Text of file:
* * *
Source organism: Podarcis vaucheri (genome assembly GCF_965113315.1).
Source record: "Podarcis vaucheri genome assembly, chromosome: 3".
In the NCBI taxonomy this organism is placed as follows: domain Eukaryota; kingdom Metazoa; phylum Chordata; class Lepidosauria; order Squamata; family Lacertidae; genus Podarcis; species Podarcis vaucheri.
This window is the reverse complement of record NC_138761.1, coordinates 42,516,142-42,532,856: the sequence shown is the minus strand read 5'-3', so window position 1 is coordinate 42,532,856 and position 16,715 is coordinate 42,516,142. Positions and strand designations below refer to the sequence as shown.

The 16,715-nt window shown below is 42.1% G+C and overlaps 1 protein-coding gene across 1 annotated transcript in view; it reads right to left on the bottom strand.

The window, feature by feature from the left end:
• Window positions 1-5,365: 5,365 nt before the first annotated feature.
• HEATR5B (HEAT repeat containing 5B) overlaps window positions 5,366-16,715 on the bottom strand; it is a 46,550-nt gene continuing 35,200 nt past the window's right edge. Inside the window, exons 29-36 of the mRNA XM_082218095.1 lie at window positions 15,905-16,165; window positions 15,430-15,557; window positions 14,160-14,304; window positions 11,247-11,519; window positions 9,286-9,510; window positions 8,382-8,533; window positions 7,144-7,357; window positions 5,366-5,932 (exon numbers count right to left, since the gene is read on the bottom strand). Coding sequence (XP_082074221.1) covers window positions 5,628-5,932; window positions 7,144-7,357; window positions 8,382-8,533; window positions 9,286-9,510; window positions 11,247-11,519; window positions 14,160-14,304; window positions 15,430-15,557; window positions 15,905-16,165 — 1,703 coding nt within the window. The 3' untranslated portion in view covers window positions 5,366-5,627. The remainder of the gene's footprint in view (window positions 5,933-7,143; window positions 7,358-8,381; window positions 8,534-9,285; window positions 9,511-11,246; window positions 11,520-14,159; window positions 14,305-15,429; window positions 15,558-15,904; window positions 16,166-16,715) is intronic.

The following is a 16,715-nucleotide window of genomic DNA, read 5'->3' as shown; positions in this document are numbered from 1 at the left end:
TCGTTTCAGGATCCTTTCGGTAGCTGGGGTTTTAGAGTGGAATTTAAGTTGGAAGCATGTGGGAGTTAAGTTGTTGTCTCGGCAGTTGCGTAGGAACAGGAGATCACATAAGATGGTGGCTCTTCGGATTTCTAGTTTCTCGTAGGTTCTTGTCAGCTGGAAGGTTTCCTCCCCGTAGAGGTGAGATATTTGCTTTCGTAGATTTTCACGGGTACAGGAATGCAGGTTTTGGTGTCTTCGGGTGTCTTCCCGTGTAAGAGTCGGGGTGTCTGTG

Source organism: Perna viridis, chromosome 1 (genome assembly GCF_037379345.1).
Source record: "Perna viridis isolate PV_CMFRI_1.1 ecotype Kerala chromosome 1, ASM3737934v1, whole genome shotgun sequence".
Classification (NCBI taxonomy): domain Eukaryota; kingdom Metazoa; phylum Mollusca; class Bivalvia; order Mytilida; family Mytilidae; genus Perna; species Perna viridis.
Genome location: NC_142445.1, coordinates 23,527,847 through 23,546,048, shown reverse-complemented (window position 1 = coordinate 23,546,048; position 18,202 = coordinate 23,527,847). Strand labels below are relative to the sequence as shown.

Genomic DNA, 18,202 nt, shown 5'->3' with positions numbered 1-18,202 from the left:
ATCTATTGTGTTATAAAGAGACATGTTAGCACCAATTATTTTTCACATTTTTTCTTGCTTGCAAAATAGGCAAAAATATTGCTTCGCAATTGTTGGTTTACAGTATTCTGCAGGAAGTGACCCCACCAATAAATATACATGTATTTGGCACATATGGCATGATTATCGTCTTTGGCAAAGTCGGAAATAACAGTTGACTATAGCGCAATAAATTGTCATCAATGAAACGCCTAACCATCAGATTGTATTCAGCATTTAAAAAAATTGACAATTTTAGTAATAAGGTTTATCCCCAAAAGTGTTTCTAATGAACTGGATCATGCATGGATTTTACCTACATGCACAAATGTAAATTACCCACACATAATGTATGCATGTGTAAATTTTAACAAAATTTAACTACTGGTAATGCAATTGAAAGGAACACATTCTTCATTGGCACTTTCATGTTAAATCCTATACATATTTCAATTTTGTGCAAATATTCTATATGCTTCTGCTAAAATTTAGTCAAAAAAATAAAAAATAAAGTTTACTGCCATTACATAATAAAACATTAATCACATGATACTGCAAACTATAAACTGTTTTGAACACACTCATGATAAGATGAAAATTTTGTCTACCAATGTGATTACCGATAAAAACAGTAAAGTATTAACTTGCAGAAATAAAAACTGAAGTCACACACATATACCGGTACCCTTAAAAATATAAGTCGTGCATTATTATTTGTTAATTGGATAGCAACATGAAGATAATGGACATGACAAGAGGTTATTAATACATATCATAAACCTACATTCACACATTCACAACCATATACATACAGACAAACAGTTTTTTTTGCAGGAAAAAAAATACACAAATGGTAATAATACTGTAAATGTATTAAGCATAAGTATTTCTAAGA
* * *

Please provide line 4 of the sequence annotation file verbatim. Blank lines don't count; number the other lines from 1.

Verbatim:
This window is the reverse complement of record NC_138761.1, coordinates 42,516,142-42,532,856: the sequence shown is the minus strand read 5'-3', so window position 1 is coordinate 42,532,856 and position 16,715 is coordinate 42,516,142. Positions and strand designations below refer to the sequence as shown.